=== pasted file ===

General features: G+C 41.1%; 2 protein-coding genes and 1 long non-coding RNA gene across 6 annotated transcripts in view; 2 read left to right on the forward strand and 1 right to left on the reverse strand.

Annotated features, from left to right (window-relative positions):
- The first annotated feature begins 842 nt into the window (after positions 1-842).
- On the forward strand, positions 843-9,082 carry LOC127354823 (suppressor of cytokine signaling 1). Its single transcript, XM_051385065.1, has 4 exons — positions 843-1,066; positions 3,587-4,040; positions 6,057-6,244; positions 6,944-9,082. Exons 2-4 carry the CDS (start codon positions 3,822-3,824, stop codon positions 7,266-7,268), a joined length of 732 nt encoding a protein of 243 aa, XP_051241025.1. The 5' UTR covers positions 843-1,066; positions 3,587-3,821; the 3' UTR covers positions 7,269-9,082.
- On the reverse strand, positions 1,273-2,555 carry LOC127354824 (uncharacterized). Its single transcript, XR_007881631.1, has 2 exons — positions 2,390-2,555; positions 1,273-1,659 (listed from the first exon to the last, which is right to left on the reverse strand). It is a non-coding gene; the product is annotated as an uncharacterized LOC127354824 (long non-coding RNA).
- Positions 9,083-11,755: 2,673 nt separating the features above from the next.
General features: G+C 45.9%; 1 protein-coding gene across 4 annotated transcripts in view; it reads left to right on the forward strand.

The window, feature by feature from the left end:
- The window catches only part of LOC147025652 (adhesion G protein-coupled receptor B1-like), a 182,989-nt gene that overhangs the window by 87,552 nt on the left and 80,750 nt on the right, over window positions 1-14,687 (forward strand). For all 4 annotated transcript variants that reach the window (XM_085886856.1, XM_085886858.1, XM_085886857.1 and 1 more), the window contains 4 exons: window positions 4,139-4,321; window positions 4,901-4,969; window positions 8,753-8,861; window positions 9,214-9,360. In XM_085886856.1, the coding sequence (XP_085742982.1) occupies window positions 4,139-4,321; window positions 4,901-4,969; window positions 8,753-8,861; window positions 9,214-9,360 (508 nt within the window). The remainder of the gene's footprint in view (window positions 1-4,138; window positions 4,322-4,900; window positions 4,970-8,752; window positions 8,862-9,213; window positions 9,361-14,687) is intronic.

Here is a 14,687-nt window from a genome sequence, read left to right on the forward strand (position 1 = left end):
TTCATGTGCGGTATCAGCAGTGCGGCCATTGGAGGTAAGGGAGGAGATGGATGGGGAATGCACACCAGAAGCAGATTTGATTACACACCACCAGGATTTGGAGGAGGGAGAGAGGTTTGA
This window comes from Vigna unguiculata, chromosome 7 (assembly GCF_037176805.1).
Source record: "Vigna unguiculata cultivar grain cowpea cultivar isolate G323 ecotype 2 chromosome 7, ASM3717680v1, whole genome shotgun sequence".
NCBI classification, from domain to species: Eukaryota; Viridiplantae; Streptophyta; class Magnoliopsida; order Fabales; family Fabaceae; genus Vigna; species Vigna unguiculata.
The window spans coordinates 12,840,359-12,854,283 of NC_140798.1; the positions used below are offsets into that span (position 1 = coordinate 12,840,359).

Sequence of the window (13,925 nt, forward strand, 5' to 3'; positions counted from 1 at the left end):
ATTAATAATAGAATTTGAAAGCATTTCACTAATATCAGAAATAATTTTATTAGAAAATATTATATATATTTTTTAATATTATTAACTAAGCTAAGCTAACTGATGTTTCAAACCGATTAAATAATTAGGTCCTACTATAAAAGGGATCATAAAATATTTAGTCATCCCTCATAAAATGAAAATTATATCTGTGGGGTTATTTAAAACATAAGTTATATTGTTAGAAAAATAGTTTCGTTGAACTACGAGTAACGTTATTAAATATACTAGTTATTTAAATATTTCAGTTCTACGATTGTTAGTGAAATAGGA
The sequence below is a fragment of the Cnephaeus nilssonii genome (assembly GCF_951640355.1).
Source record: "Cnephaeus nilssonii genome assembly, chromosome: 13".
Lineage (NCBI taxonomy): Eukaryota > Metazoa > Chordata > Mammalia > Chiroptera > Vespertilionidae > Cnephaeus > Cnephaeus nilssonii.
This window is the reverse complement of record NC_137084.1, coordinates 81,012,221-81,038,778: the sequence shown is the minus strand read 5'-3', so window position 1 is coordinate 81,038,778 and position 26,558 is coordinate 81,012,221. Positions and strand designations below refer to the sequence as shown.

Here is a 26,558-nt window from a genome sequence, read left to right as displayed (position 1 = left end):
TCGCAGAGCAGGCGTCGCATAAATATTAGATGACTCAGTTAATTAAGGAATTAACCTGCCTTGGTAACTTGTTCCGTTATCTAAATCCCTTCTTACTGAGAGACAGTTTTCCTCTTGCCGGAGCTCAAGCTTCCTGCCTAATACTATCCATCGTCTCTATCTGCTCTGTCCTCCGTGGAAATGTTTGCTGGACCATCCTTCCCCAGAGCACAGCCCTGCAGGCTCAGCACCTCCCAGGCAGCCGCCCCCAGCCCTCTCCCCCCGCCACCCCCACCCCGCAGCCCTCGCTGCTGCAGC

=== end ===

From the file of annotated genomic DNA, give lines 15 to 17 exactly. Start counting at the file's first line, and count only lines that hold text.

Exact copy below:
The window spans coordinates 12,840,359-12,854,283 of NC_140798.1; the positions used below are offsets into that span (position 1 = coordinate 12,840,359).

Sequence of the window (13,925 nt, forward strand, 5' to 3'; positions counted from 1 at the left end):
ATTAATAATAGAATTTGAAAGCATTTCACTAATATCAGAAATAATTTTATTAGAAAATATTATATATATTTTTTAATATTATTAACTAAGCTAAGCTAACTGATGTTTCAAACCGATTAAATAATTAGGTCCTACTATAAAAGGGATCATAAAATATTTAGTCATCCCTCATAAAATGAAAATTATATCTGTGGGGTTATTTAAAACATAAGTTATATTGTTAGAAAAATAGTTTCGTTGAACTACGAGTAACGTTATTAAATATACTAGTTATTTAAATATTTCAGTTCTACGATTGTTAGTGAAATAGGA